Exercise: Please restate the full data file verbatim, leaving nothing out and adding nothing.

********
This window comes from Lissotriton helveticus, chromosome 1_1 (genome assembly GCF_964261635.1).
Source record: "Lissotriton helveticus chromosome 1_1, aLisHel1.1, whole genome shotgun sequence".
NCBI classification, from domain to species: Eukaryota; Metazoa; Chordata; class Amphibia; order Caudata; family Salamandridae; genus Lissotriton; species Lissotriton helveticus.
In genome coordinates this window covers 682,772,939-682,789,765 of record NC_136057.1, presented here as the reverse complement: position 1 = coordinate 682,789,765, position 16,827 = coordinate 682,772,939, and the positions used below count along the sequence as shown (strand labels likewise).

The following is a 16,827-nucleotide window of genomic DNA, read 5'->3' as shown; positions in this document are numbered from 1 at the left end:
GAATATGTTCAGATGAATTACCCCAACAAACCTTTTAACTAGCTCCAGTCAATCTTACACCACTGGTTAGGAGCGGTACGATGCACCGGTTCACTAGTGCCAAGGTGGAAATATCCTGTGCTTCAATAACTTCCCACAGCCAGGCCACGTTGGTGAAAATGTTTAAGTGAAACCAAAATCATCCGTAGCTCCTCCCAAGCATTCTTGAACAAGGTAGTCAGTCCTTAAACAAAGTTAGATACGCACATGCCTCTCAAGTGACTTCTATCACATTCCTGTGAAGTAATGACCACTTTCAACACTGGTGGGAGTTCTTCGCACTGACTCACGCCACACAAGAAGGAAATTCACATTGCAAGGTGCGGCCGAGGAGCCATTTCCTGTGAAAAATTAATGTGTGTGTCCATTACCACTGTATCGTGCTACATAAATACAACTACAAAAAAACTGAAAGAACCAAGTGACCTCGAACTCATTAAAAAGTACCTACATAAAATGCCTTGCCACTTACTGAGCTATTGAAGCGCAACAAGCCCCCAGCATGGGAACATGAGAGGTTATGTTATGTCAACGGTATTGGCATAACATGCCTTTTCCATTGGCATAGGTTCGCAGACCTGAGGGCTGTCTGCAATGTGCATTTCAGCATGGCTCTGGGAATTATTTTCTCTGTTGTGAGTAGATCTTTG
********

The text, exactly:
This window comes from Lissotriton helveticus, chromosome 1_1 (genome assembly GCF_964261635.1).
Source record: "Lissotriton helveticus chromosome 1_1, aLisHel1.1, whole genome shotgun sequence".
NCBI classification, from domain to species: Eukaryota; Metazoa; Chordata; class Amphibia; order Caudata; family Salamandridae; genus Lissotriton; species Lissotriton helveticus.
In genome coordinates this window covers 682,772,939-682,789,765 of record NC_136057.1, presented here as the reverse complement: position 1 = coordinate 682,789,765, position 16,827 = coordinate 682,772,939, and the positions used below count along the sequence as shown (strand labels likewise).

The following is a 16,827-nucleotide window of genomic DNA, read 5'->3' as shown; positions in this document are numbered from 1 at the left end:
GAATATGTTCAGATGAATTACCCCAACAAACCTTTTAACTAGCTCCAGTCAATCTTACACCACTGGTTAGGAGCGGTACGATGCACCGGTTCACTAGTGCCAAGGTGGAAATATCCTGTGCTTCAATAACTTCCCACAGCCAGGCCACGTTGGTGAAAATGTTTAAGTGAAACCAAAATCATCCGTAGCTCCTCCCAAGCATTCTTGAACAAGGTAGTCAGTCCTTAAACAAAGTTAGATACGCACATGCCTCTCAAGTGACTTCTATCACATTCCTGTGAAGTAATGACCACTTTCAACACTGGTGGGAGTTCTTCGCACTGACTCACGCCACACAAGAAGGAAATTCACATTGCAAGGTGCGGCCGAGGAGCCATTTCCTGTGAAAAATTAATGTGTGTGTCCATTACCACTGTATCGTGCTACATAAATACAACTACAAAAAAACTGAAAGAACCAAGTGACCTCGAACTCATTAAAAAGTACCTACATAAAATGCCTTGCCACTTACTGAGCTATTGAAGCGCAACAAGCCCCCAGCATGGGAACATGAGAGGTTATGTTATGTCAACGGTATTGGCATAACATGCCTTTTCCATTGGCATAGGTTCGCAGACCTGAGGGCTGTCTGCAATGTGCATTTCAGCATGGCTCTGGGAATTATTTTCTCTGTTGTGAGTAGATCTTTG